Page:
But nowhere in the starter rules does it explain how that number is generated. It took me forever to reverse engineer that Passive Perception = 10 + Wisdom modifier + Proficiency modifier, but only if proficient in Perception. Even knowing the rule now, it doesn’t read as a very intuitive rule.

Clearly, they failed their Passive Perception check.

This leads to my other issue. The starter box, as is, can only be played with the 5 pre-generated characters. They can not be altered in any way, and you must follow the level advancement exactly as they tell you.

Now I understand that this was done to not overwhelm beginner players with too many options and allows you to skip the long character creation process and jump right into playing. But this robs the player the chance to really experience the best part of playing D&D.

People play D&D because they have the freedom to go anywhere, do anything, and BE ANYONE. But not in the Starter Set. You must be what they tell you and you must do what they tell you, when they tell you because they present no others options.

You can’t make me play a wizard in a blue robe. I want a red one!

When we first played with these characters, my player appreciated the back-story hooks that each character had to tie them into the adventure. But they felt no connection to these characters.

They couldn’t understand why one was skilled in Investigation instead of Persuasion. Since they didn’t roll the Ability Scores, they couldn’t understand how these scores affected the rest of the character’s skills and abilities.

In short, my players didn’t feel like the characters truly belonged to them. They were not happy with their characters.

There is nothing worse than playing D&D with a character that you do not enjoy. If you cannot love your character, then you are no better off than just playing a board game.

5e Players Handbook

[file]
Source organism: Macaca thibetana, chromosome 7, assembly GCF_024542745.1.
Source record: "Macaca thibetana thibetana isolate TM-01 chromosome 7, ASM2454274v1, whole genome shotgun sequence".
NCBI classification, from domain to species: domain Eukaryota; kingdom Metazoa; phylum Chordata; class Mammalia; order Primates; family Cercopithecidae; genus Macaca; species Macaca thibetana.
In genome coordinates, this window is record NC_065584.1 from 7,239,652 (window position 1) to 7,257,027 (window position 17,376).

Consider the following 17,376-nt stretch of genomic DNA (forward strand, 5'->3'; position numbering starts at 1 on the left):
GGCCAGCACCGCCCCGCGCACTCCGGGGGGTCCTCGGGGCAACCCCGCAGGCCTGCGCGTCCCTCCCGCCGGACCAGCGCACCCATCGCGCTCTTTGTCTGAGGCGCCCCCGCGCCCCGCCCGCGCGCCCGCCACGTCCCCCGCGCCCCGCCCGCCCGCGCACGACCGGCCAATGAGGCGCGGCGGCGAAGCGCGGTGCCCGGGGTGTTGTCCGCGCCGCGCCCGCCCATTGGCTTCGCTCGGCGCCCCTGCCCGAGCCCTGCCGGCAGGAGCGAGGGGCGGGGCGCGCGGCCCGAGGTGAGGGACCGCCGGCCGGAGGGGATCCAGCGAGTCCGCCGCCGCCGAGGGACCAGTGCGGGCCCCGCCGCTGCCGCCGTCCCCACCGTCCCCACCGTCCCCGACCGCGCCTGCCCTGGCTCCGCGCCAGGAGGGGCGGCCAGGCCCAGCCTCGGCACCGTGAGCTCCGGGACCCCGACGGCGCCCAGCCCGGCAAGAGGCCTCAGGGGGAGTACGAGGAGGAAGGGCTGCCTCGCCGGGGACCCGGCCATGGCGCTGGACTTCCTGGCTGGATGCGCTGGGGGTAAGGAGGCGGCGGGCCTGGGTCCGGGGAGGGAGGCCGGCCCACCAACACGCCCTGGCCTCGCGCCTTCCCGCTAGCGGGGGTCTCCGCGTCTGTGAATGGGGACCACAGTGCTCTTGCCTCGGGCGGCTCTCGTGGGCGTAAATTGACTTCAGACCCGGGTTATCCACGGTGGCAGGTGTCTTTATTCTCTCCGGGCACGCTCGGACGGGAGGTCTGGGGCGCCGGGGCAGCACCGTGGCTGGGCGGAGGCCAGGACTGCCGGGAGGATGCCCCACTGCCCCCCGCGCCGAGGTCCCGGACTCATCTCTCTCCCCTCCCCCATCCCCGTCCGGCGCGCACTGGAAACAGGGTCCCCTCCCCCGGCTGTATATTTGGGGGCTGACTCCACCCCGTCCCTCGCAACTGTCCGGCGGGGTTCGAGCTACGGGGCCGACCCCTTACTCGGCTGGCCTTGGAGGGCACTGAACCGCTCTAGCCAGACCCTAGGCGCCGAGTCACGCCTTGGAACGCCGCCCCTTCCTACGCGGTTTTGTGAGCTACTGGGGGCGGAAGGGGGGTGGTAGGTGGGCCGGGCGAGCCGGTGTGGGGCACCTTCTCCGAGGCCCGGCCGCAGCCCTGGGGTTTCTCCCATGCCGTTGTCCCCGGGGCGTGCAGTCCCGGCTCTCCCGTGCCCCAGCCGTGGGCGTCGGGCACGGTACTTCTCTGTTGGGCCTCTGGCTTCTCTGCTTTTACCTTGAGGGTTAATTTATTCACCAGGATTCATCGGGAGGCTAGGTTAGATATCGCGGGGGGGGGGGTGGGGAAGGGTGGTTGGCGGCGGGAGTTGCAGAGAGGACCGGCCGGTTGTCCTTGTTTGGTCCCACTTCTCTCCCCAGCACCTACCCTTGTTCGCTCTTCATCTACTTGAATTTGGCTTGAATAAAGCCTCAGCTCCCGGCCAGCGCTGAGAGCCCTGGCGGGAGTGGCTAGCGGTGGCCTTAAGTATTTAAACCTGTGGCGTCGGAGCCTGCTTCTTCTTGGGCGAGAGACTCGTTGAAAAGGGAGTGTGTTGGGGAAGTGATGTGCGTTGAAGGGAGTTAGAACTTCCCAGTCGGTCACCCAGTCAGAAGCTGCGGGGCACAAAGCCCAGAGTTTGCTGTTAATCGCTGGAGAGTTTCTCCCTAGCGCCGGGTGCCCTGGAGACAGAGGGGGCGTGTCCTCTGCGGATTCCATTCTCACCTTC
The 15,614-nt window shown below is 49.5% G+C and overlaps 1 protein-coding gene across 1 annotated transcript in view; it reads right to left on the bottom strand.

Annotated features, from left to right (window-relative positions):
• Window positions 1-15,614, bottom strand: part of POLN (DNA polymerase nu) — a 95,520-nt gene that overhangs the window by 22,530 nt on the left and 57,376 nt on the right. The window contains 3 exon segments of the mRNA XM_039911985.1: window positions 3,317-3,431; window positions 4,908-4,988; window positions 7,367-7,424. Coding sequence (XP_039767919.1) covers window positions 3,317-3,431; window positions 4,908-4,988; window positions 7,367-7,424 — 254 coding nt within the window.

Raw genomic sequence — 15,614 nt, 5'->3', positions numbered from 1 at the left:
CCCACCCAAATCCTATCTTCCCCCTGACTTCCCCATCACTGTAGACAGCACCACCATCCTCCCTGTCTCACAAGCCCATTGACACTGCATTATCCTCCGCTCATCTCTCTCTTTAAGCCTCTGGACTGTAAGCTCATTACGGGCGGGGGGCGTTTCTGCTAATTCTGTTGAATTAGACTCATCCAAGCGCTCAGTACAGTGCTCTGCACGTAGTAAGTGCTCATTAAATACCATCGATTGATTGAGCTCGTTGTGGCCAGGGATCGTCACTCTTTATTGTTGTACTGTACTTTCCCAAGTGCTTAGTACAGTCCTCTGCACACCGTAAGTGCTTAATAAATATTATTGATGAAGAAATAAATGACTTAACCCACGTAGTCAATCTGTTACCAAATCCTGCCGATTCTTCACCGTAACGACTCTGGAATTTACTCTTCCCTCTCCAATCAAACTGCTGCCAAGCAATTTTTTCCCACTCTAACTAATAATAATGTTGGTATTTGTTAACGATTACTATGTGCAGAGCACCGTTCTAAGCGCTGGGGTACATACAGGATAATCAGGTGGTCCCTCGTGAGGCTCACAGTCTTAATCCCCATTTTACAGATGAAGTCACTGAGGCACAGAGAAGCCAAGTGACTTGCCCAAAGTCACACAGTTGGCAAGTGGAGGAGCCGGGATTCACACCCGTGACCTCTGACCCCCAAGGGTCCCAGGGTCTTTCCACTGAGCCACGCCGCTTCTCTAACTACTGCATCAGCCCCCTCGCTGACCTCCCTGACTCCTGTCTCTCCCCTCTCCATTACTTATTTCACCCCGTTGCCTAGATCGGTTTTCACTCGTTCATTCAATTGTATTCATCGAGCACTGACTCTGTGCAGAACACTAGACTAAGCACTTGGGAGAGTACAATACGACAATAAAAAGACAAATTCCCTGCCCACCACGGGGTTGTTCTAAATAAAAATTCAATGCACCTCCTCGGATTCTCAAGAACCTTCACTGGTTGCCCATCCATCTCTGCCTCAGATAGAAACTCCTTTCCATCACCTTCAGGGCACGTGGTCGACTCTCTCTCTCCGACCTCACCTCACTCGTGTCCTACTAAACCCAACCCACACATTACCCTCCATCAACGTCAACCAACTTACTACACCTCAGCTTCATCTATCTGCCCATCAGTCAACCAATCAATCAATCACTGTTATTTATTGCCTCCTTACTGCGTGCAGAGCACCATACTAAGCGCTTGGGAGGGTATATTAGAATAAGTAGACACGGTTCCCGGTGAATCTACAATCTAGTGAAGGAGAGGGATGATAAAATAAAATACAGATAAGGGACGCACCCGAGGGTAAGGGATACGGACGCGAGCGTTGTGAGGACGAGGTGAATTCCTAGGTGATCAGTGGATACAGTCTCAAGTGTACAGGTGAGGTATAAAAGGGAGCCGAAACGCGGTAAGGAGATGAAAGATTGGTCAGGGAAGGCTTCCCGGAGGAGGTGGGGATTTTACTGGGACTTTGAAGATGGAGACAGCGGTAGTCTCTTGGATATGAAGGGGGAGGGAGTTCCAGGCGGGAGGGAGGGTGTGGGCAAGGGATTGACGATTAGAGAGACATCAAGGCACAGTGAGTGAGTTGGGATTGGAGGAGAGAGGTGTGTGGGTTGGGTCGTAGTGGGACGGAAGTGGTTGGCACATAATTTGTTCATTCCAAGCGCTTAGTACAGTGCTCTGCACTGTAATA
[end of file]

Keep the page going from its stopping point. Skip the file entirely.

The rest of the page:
Now that you’re hooked with our “sample”, let’s upgrade your game for say $50.

Immediately after our first session, I bought the Player’s Handbook. The players all stayed with their basic characters; Human Fighter, Dwarven Cleric, Elven Wizard, and Halfling Thief. But now they rolled each of their own Ability Scores. They placed the scores where they wanted. They picked the skills they wanted. They made these boring standard characters unique and special.

They now all love these characters. They care about playing them. They are now actually role-playing. And this is all any good DM wants to see in his game.

There are a few other issues that the shortened rule book failed to make clear, especially the Halfling Thief’s ability to hide during combat, but these were minor.

I will review the Starter Adventure at length in my Campaign Diary, but suffice it to say, that it is a good beginner module and a great value for the money.

To sum up, the D&D Starter Set is a good product to indoctrinate yourself with a new and immersive hobby. The included adventure and the dice alone are worth more than it costs. But to truly understand how the game works you will need to buy the Player’s Handbook.

One last note. To help my player learn the rules better, I typed up a PDF file with a quick reference to combat and adventuring. Feel free to use it if it will help your players.  


As always, play what you want to play, be what you want to be, and Game On!